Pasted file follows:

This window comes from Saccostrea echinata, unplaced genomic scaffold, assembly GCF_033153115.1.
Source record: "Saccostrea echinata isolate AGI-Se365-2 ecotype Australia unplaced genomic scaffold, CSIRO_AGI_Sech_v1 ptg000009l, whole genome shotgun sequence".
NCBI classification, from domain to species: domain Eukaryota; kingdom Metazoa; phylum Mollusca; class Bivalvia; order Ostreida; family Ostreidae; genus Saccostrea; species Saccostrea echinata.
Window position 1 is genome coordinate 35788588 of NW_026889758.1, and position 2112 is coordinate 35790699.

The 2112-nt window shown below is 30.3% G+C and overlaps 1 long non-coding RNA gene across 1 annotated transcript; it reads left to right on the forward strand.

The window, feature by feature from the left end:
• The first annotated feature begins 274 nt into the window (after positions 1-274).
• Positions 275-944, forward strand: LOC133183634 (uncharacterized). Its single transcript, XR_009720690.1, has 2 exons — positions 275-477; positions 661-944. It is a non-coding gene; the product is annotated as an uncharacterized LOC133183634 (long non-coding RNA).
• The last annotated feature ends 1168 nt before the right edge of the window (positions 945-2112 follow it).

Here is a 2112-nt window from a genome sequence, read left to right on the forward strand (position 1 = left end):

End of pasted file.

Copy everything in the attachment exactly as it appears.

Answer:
This window comes from Saccostrea echinata, unplaced genomic scaffold, assembly GCF_033153115.1.
Source record: "Saccostrea echinata isolate AGI-Se365-2 ecotype Australia unplaced genomic scaffold, CSIRO_AGI_Sech_v1 ptg000009l, whole genome shotgun sequence".
NCBI classification, from domain to species: domain Eukaryota; kingdom Metazoa; phylum Mollusca; class Bivalvia; order Ostreida; family Ostreidae; genus Saccostrea; species Saccostrea echinata.
Window position 1 is genome coordinate 35788588 of NW_026889758.1, and position 2112 is coordinate 35790699.

The 2112-nt window shown below is 30.3% G+C and overlaps 1 long non-coding RNA gene across 1 annotated transcript; it reads left to right on the forward strand.

The window, feature by feature from the left end:
• The first annotated feature begins 274 nt into the window (after positions 1-274).
• Positions 275-944, forward strand: LOC133183634 (uncharacterized). Its single transcript, XR_009720690.1, has 2 exons — positions 275-477; positions 661-944. It is a non-coding gene; the product is annotated as an uncharacterized LOC133183634 (long non-coding RNA).
• The last annotated feature ends 1168 nt before the right edge of the window (positions 945-2112 follow it).

Here is a 2112-nt window from a genome sequence, read left to right on the forward strand (position 1 = left end):